Here in the Dallas – Fort Worth Metroplex there has been a lot of discussion recently on the local sports radio stations regarding a budding rivalry between the Dallas Mavericks and the Oklahoma City Thunder. This debate of course bled into our office discussions resulting in minor emotional scarring as well as unintended surfacing of ignorance.
Proponents for labeling said matchup a rivalry like to use a lot of touchy feely verbiage to muddle and confuse the issue. “The players bring added intensity to these games.” “Things get extra heated and downright chippy.” “There is developing hatred between fans and players.”
Blah, blah, blah, blah…
Rivalry: Competition for the same objective or for superiority in the same field.
Until the most recent matchup, the Mavericks had won seven of the last ten contests. The Thunder achieved only one victory in a five game playoff series against the Mavs this past year.
So the “experts” on the radio and some of my more delusional co-workers believe that due to frequency of meetings and geographical proximity of the two clubs as well as the aforementioned distaste for each other, a rivalry has developed.
Does any of this fluff sound like a competition for superiority to you? It sounds like pre-eminence has been definitively secured by the Mavericks to me.
When I was eight and my brother was five, we would play and wrestle. It would undoubtedly escalate, but it was never a rivalry. He would push a little too far; thinking he was bigger than he was, then I would impose my will and make him cry. That’s not competition. That’s domination. Fast forward eight to ten years, and my brother was now equal in size or slightly bigger than me.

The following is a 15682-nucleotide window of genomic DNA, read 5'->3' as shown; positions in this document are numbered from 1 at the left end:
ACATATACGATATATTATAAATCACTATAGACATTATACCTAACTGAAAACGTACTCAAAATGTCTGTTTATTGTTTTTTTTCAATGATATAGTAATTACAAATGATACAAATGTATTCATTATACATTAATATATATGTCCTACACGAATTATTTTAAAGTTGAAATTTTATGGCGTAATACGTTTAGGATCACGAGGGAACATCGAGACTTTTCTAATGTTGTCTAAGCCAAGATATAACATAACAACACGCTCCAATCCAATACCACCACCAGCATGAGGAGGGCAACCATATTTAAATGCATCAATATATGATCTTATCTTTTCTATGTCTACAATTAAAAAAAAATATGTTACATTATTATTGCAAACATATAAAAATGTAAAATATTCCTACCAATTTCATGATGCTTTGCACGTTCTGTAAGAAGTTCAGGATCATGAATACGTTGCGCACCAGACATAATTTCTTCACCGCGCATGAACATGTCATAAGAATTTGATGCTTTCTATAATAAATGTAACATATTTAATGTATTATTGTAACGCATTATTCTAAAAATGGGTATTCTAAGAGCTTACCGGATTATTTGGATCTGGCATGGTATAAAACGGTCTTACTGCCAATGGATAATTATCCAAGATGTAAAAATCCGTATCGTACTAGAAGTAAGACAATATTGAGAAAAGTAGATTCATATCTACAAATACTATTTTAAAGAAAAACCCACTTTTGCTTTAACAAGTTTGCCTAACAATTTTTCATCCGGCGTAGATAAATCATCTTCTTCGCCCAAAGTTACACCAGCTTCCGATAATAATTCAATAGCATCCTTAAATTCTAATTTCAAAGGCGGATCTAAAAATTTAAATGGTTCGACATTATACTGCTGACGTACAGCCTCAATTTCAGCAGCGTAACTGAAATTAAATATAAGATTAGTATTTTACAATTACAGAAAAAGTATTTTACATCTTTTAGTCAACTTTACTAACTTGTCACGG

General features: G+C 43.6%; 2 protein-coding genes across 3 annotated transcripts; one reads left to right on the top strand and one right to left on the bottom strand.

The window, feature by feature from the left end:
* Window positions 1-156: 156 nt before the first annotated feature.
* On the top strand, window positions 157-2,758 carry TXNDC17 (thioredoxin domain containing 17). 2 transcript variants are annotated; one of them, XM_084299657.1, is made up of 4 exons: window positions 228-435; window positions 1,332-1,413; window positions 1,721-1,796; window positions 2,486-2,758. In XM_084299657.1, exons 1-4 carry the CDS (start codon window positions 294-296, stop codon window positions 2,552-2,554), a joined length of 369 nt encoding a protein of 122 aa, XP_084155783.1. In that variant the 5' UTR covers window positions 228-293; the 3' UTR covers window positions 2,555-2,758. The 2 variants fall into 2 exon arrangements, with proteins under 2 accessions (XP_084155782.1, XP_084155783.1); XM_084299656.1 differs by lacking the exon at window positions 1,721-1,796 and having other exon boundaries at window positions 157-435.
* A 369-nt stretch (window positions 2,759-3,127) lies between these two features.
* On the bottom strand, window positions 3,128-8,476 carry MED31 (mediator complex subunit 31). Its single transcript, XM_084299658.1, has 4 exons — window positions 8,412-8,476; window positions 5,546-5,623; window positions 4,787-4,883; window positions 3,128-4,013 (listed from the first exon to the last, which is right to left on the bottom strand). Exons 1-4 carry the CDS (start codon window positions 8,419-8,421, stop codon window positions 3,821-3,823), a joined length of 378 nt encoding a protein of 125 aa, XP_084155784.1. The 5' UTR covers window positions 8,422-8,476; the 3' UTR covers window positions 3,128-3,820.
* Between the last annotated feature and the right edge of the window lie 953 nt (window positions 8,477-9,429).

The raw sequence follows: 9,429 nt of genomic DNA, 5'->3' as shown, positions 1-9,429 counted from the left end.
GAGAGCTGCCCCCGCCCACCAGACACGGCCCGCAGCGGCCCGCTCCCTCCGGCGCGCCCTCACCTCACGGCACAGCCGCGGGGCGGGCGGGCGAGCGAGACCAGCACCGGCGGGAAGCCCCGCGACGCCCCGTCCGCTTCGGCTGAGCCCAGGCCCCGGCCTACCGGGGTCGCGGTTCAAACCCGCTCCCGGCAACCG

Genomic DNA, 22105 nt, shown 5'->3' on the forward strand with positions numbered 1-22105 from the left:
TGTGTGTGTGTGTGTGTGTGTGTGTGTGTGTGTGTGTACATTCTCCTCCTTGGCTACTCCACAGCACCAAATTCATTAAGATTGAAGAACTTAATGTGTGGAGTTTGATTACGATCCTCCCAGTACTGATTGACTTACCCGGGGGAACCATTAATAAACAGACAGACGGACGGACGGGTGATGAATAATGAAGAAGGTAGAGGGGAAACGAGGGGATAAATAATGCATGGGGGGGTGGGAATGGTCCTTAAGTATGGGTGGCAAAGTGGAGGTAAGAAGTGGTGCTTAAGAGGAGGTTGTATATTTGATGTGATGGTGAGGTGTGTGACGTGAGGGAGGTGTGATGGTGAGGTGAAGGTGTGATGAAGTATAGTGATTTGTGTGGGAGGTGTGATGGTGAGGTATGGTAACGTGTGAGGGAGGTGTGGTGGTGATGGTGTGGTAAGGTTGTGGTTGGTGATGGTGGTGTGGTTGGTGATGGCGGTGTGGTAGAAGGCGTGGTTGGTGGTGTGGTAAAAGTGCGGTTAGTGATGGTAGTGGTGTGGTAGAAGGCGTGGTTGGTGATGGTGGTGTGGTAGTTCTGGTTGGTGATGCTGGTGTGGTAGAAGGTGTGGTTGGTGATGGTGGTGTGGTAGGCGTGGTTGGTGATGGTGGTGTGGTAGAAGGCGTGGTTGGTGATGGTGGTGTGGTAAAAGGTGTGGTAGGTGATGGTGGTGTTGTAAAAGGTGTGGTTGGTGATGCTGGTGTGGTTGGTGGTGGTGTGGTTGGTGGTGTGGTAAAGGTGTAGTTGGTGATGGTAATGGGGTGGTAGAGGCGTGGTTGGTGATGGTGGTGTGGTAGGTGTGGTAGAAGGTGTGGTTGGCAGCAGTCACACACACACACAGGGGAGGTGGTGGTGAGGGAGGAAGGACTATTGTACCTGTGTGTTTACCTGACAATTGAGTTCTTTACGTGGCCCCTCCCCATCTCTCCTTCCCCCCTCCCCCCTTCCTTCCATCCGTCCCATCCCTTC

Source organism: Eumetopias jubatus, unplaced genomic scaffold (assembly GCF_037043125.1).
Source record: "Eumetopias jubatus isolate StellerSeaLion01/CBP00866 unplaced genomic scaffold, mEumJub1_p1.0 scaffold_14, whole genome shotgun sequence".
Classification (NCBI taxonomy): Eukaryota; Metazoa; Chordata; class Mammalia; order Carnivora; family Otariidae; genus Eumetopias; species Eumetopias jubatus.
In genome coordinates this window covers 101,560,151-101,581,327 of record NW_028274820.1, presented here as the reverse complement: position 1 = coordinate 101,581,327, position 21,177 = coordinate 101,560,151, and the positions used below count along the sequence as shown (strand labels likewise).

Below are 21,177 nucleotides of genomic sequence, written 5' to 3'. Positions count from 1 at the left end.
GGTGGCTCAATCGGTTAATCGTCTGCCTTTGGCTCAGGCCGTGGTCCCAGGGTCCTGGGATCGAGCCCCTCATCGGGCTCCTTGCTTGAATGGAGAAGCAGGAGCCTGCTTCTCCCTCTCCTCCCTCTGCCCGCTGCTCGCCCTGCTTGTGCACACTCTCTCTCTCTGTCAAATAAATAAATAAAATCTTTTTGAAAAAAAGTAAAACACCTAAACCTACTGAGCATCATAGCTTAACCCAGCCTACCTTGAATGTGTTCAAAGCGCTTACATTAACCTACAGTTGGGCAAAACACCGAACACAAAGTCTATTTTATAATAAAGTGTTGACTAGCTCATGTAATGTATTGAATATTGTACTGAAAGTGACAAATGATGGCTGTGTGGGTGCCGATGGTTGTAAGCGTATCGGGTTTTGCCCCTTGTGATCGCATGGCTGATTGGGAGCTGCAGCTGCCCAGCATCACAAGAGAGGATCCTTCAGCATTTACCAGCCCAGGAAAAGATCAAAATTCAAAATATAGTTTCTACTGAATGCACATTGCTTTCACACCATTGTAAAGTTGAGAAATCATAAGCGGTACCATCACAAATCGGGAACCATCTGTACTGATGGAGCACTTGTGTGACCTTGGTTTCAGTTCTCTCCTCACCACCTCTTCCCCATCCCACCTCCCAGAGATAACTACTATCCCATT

Now we had a competition on our hands. Either of us might win, and we would both certainly end up exhausted. At some point I came home from college one weekend and picked the usually fight. I had vastly underestimated how much bigger and stronger “little” brother had gotten. We don’t wrestle anymore if I can help it.
Maybe I’ll concede this is a one-sided rivalry where one party thinks they are on the verge of truly accomplishing something (and maybe they are). But big brother is still capable of squashing little brother like an insignificant insect, completely unaware of the impending storm that is most assuredly brewing.
This past Wednesday these two “rivals” clashed at the American Airlines Center in Dallas. The Mavericks ultimately lost, but the game was tied with two minutes left, and here’s the kicker: Dirk Nowitski, the Mavs all-time leading scorer, coming off a week of rest and battling back from knee pain, only had eight points on a dismal two of fifteen shooting. On top of that, Hall of Fame starting point guard Jason Kidd was not playing due to injury. Starting center Brendan Haywood was out with back soreness, and last year’s Sixth Man of the Year, Lamar Odom was sick and didn’t play.
So yeah, maybe this is a rivalry, and maybe next year Merriam-Webster will alter the definition of the word to better suit people’s skewed perspectives.
Does this sound like a rivalry to you? How do you define rivalry?